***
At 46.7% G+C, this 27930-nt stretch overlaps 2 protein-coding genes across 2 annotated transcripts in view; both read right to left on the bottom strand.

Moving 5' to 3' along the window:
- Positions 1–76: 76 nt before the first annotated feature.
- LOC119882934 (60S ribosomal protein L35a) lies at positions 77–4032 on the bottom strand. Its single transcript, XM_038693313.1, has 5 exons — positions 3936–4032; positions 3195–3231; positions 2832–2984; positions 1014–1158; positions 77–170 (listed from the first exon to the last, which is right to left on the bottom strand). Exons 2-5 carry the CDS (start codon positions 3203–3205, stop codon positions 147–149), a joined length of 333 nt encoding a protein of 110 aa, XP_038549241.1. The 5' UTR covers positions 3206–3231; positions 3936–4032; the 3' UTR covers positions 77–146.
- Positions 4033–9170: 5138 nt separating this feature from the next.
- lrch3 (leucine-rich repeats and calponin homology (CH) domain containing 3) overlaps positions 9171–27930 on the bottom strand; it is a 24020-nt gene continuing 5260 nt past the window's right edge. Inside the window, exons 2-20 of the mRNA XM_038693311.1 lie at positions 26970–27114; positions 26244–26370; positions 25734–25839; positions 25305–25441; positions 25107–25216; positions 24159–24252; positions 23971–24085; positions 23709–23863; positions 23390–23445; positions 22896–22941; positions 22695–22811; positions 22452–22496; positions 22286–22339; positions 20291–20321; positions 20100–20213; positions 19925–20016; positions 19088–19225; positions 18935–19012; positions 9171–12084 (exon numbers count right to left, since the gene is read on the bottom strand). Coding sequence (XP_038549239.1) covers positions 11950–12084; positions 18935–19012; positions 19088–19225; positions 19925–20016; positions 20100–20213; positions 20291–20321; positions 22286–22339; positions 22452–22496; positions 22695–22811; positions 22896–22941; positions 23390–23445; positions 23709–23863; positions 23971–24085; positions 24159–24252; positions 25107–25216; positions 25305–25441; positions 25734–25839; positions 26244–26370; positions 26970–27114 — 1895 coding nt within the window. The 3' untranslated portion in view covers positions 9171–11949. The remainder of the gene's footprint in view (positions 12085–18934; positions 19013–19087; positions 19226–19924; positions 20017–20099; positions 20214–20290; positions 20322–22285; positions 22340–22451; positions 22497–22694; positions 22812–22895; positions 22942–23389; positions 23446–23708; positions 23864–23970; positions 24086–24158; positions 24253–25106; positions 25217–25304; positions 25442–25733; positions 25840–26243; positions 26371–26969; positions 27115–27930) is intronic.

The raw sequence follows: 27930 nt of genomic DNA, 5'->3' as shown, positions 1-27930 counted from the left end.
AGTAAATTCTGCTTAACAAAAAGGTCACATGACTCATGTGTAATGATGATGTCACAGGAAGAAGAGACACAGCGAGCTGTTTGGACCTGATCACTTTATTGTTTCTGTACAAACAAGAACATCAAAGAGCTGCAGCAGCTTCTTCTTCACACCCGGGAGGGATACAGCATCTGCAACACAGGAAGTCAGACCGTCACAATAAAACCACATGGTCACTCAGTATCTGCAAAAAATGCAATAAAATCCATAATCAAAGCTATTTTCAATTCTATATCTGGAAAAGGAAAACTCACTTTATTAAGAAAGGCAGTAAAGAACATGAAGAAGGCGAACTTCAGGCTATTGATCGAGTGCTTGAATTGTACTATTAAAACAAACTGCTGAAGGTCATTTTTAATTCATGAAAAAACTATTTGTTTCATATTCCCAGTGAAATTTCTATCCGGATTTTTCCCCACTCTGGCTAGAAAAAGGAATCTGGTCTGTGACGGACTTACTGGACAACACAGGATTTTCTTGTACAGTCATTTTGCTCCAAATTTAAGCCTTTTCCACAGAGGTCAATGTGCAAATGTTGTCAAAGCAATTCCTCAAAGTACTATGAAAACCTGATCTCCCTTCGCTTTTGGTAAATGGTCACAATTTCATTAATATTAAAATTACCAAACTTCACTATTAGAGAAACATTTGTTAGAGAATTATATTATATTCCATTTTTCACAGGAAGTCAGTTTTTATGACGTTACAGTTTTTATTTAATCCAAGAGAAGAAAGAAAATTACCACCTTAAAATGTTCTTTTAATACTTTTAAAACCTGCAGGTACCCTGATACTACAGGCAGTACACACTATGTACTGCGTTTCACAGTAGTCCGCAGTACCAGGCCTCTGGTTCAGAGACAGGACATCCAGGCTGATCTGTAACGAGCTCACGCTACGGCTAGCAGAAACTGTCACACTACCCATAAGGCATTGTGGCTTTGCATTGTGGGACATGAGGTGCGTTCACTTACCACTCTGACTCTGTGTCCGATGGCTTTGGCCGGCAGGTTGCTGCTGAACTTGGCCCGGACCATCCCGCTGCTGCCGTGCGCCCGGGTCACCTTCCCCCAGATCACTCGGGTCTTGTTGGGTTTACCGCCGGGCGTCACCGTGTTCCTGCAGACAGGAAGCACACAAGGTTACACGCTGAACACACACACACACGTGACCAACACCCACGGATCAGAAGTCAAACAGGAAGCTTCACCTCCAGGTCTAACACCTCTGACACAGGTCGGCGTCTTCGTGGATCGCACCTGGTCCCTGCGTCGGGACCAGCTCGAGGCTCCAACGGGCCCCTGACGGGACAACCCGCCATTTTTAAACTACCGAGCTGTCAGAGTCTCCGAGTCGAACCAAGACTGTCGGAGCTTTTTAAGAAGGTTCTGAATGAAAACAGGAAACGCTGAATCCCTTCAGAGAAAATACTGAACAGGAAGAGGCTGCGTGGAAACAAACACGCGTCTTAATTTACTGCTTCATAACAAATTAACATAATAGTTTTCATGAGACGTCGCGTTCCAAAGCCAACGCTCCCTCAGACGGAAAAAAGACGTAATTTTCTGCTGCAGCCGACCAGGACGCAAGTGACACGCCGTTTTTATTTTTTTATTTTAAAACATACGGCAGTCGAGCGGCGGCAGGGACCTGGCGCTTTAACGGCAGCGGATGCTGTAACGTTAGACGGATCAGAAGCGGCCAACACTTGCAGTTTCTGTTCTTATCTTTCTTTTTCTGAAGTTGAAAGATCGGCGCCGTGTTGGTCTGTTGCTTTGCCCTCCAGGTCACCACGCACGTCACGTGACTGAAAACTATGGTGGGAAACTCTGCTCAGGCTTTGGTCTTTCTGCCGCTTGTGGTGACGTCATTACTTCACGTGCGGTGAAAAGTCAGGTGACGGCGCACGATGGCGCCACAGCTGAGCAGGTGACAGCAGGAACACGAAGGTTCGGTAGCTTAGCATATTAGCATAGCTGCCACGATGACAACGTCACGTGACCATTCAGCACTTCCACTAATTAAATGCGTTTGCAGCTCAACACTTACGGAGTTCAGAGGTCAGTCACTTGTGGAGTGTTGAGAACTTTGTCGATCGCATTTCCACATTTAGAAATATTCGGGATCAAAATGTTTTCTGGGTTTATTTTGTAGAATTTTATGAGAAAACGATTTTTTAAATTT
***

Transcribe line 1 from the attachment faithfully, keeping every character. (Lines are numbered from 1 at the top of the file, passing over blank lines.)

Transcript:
At 46.7% G+C, this 27930-nt stretch overlaps 2 protein-coding genes across 2 annotated transcripts in view; both read right to left on the bottom strand.